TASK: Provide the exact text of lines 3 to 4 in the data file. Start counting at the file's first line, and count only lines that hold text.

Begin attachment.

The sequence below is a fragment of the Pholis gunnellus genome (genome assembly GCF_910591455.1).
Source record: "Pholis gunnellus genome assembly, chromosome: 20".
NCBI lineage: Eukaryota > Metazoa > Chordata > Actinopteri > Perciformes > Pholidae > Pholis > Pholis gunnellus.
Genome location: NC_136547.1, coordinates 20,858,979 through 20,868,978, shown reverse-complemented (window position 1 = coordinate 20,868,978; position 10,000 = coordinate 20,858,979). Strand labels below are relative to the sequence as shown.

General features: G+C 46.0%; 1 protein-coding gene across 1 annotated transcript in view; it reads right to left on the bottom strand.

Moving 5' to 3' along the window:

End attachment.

NCBI lineage: Eukaryota > Metazoa > Chordata > Actinopteri > Perciformes > Pholidae > Pholis > Pholis gunnellus.
Genome location: NC_136547.1, coordinates 20,858,979 through 20,868,978, shown reverse-complemented (window position 1 = coordinate 20,868,978; position 10,000 = coordinate 20,858,979). Strand labels below are relative to the sequence as shown.